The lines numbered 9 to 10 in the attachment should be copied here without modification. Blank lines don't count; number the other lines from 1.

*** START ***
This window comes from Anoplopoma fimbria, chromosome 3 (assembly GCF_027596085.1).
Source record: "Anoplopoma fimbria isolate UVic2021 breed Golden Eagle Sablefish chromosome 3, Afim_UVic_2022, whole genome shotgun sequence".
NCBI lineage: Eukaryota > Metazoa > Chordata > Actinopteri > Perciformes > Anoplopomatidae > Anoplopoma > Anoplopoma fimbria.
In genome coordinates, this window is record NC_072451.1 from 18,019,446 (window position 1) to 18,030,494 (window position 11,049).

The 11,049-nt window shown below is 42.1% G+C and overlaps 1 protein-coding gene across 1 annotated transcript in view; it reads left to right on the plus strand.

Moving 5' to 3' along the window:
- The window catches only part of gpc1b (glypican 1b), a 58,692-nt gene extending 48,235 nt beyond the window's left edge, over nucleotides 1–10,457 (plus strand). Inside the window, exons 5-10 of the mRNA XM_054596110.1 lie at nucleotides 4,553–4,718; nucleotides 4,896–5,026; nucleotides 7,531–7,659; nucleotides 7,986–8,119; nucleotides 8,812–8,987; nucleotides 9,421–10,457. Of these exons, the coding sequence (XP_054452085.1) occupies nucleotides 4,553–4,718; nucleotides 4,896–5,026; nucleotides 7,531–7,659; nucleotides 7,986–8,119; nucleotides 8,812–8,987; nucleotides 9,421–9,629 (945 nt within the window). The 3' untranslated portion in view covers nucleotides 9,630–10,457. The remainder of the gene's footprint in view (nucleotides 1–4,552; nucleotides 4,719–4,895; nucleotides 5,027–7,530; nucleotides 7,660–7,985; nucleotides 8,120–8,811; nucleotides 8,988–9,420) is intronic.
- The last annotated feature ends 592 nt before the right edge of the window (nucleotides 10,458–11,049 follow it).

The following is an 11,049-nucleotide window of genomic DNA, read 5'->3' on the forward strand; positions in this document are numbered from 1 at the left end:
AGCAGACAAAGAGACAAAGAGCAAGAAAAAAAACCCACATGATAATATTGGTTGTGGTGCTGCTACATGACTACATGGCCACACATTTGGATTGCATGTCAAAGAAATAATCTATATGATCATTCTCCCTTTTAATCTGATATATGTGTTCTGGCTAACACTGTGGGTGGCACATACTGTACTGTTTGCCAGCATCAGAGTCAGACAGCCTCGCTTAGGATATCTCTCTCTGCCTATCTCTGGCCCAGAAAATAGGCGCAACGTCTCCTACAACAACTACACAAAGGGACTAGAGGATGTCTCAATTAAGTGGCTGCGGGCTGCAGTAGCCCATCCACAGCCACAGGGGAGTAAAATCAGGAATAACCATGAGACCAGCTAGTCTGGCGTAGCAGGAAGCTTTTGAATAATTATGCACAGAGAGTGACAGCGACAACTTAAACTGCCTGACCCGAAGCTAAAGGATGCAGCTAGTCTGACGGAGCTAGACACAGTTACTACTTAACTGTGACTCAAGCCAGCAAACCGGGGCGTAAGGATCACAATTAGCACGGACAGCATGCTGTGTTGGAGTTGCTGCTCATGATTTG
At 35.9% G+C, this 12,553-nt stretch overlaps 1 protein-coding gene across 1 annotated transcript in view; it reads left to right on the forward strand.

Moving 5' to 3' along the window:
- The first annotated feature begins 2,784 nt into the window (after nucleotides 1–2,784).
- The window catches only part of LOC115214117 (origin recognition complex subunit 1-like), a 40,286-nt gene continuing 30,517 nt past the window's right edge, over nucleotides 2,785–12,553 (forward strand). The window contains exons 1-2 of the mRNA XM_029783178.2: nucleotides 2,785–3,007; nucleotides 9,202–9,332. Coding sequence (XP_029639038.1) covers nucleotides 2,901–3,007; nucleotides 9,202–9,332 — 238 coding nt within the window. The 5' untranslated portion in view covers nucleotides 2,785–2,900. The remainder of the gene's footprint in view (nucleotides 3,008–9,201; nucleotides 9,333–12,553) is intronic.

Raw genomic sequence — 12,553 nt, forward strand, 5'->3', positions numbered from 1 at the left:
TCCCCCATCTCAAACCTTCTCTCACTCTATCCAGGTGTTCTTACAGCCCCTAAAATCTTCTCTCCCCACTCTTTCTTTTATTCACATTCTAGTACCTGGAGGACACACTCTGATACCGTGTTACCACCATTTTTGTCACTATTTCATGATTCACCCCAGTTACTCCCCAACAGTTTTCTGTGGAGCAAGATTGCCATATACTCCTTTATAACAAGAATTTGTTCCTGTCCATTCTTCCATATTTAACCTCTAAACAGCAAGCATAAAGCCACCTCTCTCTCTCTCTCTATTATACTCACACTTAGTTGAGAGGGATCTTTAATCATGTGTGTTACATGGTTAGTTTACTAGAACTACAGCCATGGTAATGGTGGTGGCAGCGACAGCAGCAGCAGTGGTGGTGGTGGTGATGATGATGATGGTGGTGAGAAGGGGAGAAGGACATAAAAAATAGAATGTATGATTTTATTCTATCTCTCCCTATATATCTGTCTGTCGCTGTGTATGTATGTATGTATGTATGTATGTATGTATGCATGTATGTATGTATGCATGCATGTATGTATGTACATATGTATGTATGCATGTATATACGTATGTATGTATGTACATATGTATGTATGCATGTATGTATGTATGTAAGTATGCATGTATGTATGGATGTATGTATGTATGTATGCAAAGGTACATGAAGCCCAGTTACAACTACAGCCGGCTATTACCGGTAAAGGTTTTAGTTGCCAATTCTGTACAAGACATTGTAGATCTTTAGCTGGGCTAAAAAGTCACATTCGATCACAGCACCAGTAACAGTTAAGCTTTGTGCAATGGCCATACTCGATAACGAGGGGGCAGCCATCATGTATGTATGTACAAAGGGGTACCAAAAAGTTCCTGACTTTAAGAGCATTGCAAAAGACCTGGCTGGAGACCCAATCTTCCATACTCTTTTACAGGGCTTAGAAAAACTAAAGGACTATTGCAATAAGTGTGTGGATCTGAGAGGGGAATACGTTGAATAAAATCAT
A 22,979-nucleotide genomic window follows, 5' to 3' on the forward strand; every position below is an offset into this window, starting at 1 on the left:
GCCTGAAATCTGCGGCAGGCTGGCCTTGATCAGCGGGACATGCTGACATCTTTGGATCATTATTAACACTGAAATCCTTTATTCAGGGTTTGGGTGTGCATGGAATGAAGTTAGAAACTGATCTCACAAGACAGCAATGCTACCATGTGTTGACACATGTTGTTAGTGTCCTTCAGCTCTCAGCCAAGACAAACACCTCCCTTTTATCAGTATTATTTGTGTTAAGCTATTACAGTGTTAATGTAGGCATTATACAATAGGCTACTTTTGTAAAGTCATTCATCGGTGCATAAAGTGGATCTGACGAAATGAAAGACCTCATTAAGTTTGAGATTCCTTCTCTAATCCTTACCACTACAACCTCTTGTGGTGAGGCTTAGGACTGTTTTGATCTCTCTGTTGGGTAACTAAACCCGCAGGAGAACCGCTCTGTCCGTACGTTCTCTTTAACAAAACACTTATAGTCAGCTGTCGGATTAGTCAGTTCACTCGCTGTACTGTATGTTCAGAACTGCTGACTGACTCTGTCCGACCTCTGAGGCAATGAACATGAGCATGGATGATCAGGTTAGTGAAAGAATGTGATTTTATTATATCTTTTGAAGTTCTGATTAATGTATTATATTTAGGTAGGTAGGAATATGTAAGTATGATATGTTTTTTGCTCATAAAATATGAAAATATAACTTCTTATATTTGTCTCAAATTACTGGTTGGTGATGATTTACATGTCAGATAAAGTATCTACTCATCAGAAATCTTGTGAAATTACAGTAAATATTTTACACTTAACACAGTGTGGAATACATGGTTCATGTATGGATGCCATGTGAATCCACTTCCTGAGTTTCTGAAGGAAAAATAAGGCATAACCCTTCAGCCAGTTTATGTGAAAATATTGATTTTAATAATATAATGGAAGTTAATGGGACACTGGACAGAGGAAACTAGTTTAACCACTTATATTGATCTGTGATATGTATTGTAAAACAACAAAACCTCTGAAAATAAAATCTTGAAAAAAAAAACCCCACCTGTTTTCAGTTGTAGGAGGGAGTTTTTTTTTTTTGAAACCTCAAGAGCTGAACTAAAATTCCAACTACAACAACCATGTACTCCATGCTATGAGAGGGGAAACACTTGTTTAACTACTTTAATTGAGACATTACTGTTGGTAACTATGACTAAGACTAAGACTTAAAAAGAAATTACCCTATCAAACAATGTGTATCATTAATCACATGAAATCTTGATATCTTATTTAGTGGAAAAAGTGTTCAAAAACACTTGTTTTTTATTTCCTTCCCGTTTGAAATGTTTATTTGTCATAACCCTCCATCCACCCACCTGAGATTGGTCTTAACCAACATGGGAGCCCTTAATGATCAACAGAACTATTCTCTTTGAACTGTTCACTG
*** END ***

The following is an 11,049-nucleotide window of genomic DNA, read 5'->3' on the forward strand; positions in this document are numbered from 1 at the left end:
AGCAGACAAAGAGACAAAGAGCAAGAAAAAAAACCCACATGATAATATTGGTTGTGGTGCTGCTACATGACTACATGGCCACACATTTGGATTGCATGTCAAAGAAATAATCTATATGATCATTCTCCCTTTTAATCTGATATATGTGTTCTGGCTAACACTGTGGGTGGCACATACTGTACTGTTTGCCAGCATCAGAGTCAGACAGCCTCGCTTAGGATATCTCTCTCTGCCTATCTCTGGCCCAGAAAATAGGCGCAACGTCTCCTACAACAACTACACAAAGGGACTAGAGGATGTCTCAATTAAGTGGCTGCGGGCTGCAGTAGCCCATCCACAGCCACAGGGGAGTAAAATCAGGAATAACCATGAGACCAGCTAGTCTGGCGTAGCAGGAAGCTTTTGAATAATTATGCACAGAGAGTGACAGCGACAACTTAAACTGCCTGACCCGAAGCTAAAGGATGCAGCTAGTCTGACGGAGCTAGACACAGTTACTACTTAACTGTGACTCAAGCCAGCAAACCGGGGCGTAAGGATCACAATTAGCACGGACAGCATGCTGTGTTGGAGTTGCTGCTCATGATTTG